18 Emerging-market bonds (EMD) are debt instruments issued by developing countries. These bonds tend to offer higher yields than Treasuries or corporate bonds in the US. Emerging-market issues tend to carry higher risks than domestic debt instruments.

Representative Indices from Figure 6:

Global Aggregate: Bloomberg Global Aggregate Index; Euro Aggregate: Bloomberg Global Aggregate Index - European Euro; UK Aggregate: Bloomberg Global Aggregate Index - United Kingdom; US Aggregate: Bloomberg US Aggregate Bond Index; US Fixed MBS: Bloomberg US MBS Index; US CMBS: Bloomberg CMBS ERISA Eligible Index; US ABS: Bloomberg Asset-Backed Securities Index; US IG Corporates: Bloomberg US Corporate Bond Index; US Corporates Aaa: Bloomberg Aaa Corporate Index; US Corporates Aa: Bloomberg Aa Corporate Index; US Corporates A: Bloomberg A Corporate Index; US Corporates Baa: Bloomberg Baa Corporate Index; US High-Yield Corporates: Bloomberg US Corporate High Yield Bond Index; Global IG Corporates: Bloomberg Global Credit - Corporate Index; Emerging-Markets Debt: Bloomberg Emerging Markets Hard Currency Index.


Index Definitions:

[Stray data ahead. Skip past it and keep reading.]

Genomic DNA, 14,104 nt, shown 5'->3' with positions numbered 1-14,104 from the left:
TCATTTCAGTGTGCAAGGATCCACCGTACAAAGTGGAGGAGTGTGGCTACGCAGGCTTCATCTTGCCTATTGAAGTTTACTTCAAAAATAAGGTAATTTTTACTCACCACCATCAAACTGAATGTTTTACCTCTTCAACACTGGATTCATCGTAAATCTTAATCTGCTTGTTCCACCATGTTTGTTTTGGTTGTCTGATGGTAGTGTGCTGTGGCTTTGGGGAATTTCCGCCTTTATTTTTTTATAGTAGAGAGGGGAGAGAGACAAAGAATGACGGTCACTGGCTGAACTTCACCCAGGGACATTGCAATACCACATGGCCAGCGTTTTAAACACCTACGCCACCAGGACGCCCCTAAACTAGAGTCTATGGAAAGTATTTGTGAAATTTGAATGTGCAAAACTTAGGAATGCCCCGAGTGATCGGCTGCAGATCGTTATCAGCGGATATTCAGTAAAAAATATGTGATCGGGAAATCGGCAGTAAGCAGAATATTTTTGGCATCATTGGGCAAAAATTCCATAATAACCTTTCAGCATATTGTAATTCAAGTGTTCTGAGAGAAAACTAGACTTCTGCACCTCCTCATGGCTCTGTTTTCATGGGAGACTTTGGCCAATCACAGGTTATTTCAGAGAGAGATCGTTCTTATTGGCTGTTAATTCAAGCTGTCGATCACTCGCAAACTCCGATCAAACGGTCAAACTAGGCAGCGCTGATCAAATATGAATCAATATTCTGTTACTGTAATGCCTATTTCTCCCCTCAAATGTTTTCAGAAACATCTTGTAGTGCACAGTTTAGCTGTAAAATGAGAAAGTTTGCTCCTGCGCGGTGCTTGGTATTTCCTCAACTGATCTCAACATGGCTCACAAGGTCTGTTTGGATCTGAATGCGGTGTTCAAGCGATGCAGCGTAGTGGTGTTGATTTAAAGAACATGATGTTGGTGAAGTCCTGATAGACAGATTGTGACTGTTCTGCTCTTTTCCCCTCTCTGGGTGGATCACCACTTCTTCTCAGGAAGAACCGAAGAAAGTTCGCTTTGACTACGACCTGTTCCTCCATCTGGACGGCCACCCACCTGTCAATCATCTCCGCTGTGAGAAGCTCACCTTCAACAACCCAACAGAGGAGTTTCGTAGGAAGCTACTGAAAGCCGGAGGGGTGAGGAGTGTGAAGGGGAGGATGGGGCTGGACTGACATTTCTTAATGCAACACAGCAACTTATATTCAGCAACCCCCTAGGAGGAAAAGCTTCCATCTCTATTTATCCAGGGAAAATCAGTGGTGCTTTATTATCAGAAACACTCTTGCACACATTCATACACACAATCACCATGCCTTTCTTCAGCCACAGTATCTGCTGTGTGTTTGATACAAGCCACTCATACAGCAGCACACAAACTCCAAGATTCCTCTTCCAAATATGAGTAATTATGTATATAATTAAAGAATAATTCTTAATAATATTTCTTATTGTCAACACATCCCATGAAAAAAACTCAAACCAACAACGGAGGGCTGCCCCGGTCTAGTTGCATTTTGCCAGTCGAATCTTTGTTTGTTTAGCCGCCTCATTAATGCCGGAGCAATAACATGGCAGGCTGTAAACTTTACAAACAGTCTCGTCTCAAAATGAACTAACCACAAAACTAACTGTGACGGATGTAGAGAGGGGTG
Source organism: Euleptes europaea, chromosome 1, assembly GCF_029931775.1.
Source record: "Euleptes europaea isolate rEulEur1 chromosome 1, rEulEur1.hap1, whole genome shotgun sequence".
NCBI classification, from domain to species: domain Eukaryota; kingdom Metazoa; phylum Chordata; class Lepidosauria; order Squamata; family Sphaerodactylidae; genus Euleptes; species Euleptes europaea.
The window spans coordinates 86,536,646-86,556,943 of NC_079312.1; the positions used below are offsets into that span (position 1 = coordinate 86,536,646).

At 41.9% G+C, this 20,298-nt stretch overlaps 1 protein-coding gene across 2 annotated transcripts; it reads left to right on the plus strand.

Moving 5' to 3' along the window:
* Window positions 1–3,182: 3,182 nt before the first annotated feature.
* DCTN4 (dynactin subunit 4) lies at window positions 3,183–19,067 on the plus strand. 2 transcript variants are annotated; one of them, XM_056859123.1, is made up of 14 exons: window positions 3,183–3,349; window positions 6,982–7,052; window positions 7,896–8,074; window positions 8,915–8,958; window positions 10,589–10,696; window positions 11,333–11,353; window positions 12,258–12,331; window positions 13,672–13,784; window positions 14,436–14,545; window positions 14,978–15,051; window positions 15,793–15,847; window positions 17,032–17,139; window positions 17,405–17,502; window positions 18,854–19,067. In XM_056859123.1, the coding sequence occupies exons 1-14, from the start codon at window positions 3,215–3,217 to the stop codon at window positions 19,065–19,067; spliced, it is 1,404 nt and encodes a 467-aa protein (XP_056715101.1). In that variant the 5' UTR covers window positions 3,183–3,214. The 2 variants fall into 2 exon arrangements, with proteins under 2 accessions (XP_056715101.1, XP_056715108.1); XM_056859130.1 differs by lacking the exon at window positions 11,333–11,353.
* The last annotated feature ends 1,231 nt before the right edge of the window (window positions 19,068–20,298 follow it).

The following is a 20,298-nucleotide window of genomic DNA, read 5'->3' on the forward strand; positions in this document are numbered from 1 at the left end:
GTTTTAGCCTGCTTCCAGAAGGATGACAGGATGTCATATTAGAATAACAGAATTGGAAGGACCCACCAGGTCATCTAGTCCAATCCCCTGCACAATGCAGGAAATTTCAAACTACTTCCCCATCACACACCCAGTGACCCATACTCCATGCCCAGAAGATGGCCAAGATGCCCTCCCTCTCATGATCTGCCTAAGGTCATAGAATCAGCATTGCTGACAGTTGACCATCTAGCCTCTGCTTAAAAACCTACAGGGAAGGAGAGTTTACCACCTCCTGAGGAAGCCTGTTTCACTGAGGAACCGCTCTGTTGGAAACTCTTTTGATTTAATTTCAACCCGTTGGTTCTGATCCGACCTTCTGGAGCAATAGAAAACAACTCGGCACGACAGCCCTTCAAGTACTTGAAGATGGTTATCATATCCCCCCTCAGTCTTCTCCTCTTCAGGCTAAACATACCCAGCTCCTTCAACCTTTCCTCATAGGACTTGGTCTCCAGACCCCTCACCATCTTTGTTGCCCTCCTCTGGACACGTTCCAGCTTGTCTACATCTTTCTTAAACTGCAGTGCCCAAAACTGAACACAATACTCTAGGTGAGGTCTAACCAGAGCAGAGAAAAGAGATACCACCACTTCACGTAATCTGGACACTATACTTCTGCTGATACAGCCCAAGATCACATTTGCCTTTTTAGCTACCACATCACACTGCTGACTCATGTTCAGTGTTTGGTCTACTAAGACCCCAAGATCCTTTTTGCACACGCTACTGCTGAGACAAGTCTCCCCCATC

Bloomberg Global Aggregate Index is a broad-based measure of the global investment-grade fixed-rate debt markets. Bloomberg Global Aggregate Index - European Euro includes fixed-rate, investment-grade Euro denominated bonds. Bloomberg Global Aggregate Index - United Kingdom includes fixed-rate, investment-grade sterling-denominated bonds. Bloomberg US Aggregate Bond Index is composed of securities from the Bloomberg Government/Credit Bond Index, Mortgage-Backed Securities Index, Asset-Backed Securities Index, and Commercial Mortgage-Backed Securities Index. Bloomberg US MBS Index tracks fixed-rate agency mortgage backed passthrough securities guaranteed by Ginnie Mae (GNMA), Fannie Mae (FNMA), and Freddie Mac (FHLMC). Bloomberg CMBS ERISA Eligible Index measures the performance of investment-grade commercial mortgage-backed securities, which are classes of securities that represent interests in pools of commercial mortgages. The index includes only CMBS that are Employee Retirement Income Security Act of 1974. Bloomberg Asset-Backed Securities Index, the ABS component of the Bloomberg US Aggregate Index, has three subsectors: credit and charge cards, autos, and utility. Bloomberg US Corporate Bond Index covers all publicly issued, fixed rate, nonconvertible, investment-grade debt. Bloomberg Aaa Corporate Index is designed to measure the performance of investment-grade corporate bonds that have a credit rating of Aaa. Bloomberg Aa Corporate Index is designed to measure the performance of investment-grade corporate bonds that have a credit rating of Aa. Bloomberg A Corporate Index is designed to measure the performance of investment-grade corporate bonds that have a credit rating of A. Bloomberg Baa Corporate Index is designed to measure the performance of investment-grade corporate bonds that have a credit rating of Baa. Bloomberg US Corporate High Yield Bond Index is an unmanaged broad-based market-value-weighted index that tracks the total return performance of non-investment grade, fixed-rate, publicly placed, dollar denominated and nonconvertible debt registered with the Securities and Exchange Commission. Bloomberg Global Credit - Corporate Index is an unmanaged index considered representative of fixed rate, non-investment grade debt of companies in the US, developed markets, and emerging markets. Bloomberg Emerging Markets Hard Currency Index includes USD-denominated debt from sovereign, quasi-sovereign, and corporate EM issuers. Morningstar/LSTA Leveraged Loan Index is a market-value-weighted index that is designed to measure the performance of the US leveraged loan market based upon market weightings, spreads, and interest payments. J.P. Morgan EMBI Global Diversified Index is a broad-based, unmanaged index which tracks liquid, US Dollar emerging-market fixed- and floating-rate debt instruments issued by sovereign and quasi-sovereign entities. J.P. Morgan GBI-EM Global Diversified Index is a widely followed and influential benchmark index that tracks the performance of local-currency-denominated sovereign bonds issued by emerging-market countries. The index is designed to provide investors with a representative measure of the fixed-income market within emerging-market economies. Bloomberg US Treasury Index measures US dollar-denominated, fixed-rate, nominal debt issued by the US Treasury. The index is a component of the US Aggregate, US Universal, Global Aggregate and Global Treasury Indices. The index includes securities with remaining maturity of at least one year. ICE BofA All US Convertibles Index is an unmanaged index that consists of convertible bonds traded in the U.S. dollar denominated investment grade and non-investment grade convertible securities sold into the U.S. market and publicly traded in the United States.